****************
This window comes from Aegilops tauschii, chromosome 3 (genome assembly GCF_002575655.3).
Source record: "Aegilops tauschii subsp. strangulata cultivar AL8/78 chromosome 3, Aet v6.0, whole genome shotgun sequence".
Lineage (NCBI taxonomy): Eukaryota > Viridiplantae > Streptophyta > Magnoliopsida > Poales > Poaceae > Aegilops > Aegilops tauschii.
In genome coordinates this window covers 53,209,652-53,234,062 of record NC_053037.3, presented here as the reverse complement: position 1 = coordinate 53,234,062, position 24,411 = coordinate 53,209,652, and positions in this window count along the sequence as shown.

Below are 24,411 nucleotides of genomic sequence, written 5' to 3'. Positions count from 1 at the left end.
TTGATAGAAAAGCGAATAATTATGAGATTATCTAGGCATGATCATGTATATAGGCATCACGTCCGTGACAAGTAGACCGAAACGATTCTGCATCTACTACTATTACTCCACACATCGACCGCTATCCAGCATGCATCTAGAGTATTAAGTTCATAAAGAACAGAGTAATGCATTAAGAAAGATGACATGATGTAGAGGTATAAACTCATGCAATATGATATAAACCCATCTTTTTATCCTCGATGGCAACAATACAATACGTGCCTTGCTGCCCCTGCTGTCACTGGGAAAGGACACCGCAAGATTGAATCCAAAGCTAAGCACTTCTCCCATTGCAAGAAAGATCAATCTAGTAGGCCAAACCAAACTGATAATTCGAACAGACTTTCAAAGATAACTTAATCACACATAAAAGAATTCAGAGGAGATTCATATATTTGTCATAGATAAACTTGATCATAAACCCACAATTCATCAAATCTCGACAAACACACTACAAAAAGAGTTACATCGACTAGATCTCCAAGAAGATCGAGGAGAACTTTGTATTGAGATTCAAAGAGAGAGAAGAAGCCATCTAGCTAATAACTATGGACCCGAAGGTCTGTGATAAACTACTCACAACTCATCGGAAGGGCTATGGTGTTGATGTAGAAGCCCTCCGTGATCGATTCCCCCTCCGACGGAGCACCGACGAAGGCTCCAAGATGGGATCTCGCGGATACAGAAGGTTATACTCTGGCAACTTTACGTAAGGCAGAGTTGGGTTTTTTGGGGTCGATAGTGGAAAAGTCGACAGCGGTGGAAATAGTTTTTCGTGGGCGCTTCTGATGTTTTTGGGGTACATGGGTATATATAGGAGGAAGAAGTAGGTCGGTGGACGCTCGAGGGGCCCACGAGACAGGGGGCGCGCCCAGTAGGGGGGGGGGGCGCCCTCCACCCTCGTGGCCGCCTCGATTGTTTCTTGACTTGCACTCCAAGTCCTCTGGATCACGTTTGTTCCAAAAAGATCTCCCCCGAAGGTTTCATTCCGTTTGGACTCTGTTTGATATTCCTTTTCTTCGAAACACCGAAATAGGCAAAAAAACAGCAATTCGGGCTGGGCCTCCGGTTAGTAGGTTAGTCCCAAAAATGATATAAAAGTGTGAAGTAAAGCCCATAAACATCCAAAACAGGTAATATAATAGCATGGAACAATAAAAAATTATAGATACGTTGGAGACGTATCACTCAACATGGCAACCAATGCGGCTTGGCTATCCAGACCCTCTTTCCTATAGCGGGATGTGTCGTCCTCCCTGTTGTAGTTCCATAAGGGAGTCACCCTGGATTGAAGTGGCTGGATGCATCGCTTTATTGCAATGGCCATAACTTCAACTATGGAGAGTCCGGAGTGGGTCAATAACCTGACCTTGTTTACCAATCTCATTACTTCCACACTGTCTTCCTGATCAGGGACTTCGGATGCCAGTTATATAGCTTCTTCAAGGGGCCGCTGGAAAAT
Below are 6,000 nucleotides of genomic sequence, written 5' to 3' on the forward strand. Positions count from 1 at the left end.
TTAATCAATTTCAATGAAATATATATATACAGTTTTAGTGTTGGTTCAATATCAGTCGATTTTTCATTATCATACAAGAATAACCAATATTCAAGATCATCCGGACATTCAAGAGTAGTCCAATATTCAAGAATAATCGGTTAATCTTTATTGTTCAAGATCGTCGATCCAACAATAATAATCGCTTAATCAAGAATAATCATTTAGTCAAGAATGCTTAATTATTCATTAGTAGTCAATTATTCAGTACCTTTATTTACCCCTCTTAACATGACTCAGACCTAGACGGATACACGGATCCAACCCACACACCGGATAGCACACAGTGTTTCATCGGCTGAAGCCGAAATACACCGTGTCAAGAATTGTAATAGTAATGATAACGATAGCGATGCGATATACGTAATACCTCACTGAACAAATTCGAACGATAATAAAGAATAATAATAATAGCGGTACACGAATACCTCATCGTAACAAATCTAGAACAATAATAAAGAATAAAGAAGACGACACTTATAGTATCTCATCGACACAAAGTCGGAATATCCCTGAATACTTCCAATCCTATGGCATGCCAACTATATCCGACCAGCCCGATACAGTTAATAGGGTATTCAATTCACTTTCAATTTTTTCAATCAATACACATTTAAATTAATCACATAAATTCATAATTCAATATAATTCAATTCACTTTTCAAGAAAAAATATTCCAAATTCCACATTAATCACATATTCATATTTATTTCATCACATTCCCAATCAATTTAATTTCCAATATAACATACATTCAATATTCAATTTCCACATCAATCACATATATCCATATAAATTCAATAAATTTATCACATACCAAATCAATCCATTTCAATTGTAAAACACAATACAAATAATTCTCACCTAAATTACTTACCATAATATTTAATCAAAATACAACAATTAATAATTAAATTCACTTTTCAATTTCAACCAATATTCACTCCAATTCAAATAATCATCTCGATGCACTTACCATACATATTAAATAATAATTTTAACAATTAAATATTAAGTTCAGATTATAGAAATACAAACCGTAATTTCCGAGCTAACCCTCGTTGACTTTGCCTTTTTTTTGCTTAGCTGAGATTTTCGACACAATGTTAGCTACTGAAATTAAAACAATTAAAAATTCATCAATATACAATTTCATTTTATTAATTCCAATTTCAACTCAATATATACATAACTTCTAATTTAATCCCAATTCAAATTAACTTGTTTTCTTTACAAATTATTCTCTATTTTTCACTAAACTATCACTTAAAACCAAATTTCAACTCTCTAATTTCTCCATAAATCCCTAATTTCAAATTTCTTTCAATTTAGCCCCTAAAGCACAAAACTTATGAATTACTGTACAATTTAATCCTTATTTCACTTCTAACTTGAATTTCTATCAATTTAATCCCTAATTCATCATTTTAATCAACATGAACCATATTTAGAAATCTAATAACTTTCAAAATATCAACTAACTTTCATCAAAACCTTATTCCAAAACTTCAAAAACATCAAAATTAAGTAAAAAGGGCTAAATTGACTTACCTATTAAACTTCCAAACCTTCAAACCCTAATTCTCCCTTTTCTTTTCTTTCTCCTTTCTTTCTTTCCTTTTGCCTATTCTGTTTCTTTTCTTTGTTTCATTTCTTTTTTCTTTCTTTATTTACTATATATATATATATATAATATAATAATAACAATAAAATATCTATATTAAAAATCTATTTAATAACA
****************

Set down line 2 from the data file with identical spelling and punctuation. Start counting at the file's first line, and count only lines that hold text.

Source record: "Aegilops tauschii subsp. strangulata cultivar AL8/78 chromosome 3, Aet v6.0, whole genome shotgun sequence".